CMU Digest

CMU Digest 02.02.18: CRB, Pandora, safe harbour, YouTube, agent of change

By | Published on Friday 2 February 2018

US Congress

The key stories from the last week in the music business…

The music industry welcomed the US Copyright Royalty Board’s decision to increase the mechanical royalty rate. The exploitation of the so called mechanical rights in songs is covered by a compulsory licence in the US with the rate set by the CRB. The music industry has long criticised it for setting royalties below a true market rate. But this time the board put the top line royalty up from 10.5% to 15.1%. [READ MORE]

Pandora announced it was downsizing its workforce by 5%. The decision follows a change in senior management at the struggling American streaming firm last year, which in turn followed Sirius XM taking a significant stake in the company. Pandora said that the rejig would also see it put more focus on ad tech and audience development, suggesting the top guard at the company are now prioritising the company’s core ad-funded free streaming service over the subscription products it ramped up last year. [READ MORE]

A consortium of trade organisations representing the music and copyright industries urged the Prime Minister of Bulgaria to champion safe harbour reform in Europe. Bulgaria recently took over the presidency of the European Union, so will be leading the EU Council as the final draft of the new copyright directive is debated. The consortium said that reforming the copyright safe harbour was a good first step to addressing “a major problem which is holding back our sector and jeopardising future sustainability”. [READ MORE]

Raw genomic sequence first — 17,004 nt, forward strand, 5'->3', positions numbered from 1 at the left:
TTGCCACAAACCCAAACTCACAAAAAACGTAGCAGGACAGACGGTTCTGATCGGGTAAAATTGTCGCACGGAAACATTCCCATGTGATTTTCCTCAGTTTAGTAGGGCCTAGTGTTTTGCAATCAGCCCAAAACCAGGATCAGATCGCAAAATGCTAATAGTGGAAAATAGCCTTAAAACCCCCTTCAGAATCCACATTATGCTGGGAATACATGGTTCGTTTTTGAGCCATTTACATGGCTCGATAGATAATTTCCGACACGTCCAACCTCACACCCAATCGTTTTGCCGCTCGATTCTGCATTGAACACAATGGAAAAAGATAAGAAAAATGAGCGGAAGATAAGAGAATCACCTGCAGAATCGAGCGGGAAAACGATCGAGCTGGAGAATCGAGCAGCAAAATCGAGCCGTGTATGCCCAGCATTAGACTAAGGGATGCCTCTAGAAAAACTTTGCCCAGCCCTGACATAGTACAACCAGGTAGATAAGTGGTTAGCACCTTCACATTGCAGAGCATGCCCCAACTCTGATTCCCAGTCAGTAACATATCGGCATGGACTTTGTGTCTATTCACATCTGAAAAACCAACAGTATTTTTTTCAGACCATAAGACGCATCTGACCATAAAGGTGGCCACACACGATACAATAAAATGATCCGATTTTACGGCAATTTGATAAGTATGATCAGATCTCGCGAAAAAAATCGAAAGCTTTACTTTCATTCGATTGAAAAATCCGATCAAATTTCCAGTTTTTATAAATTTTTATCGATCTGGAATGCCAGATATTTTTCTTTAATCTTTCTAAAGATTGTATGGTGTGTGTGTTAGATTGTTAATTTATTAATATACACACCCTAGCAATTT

America’s Content Creators Coalition called on the judiciary committees of Congress to investigate non-disparagement clauses that YouTube reportedly puts in its artist contracts. C3 said such clauses interfered in the US Copyright Office’s review of the safe harbour that YouTube exploits and many in the music industry want restricted. YouTube played down its use of such clauses, saying that only a very small number of the deals it has with artists contain “general language around conduct”. [READ MORE]

The live community in Scotland urged ministers there to put agent of change into planning law. The UK government recently confirmed it would put agent of change – which puts the onus on property developers to sound proof new residential buildings built next to existing music venues – into the National Planning Policy Framework. But that does not apply in Scotland. [READ MORE]

The big deals from the last seven days in the music business…
• Tencent launched a joint venture label with Sony Music [INFO]
• BMI and ASCAP announced a deal with RAB over Music Modernization Act [INFO]
• Alcopop Records and Vinyl Junkie allied on new imprint Read The Air Records [INFO]
• Sony/ATV signed Luke Laird [INFO]
• Decca signed Clark [INFO]

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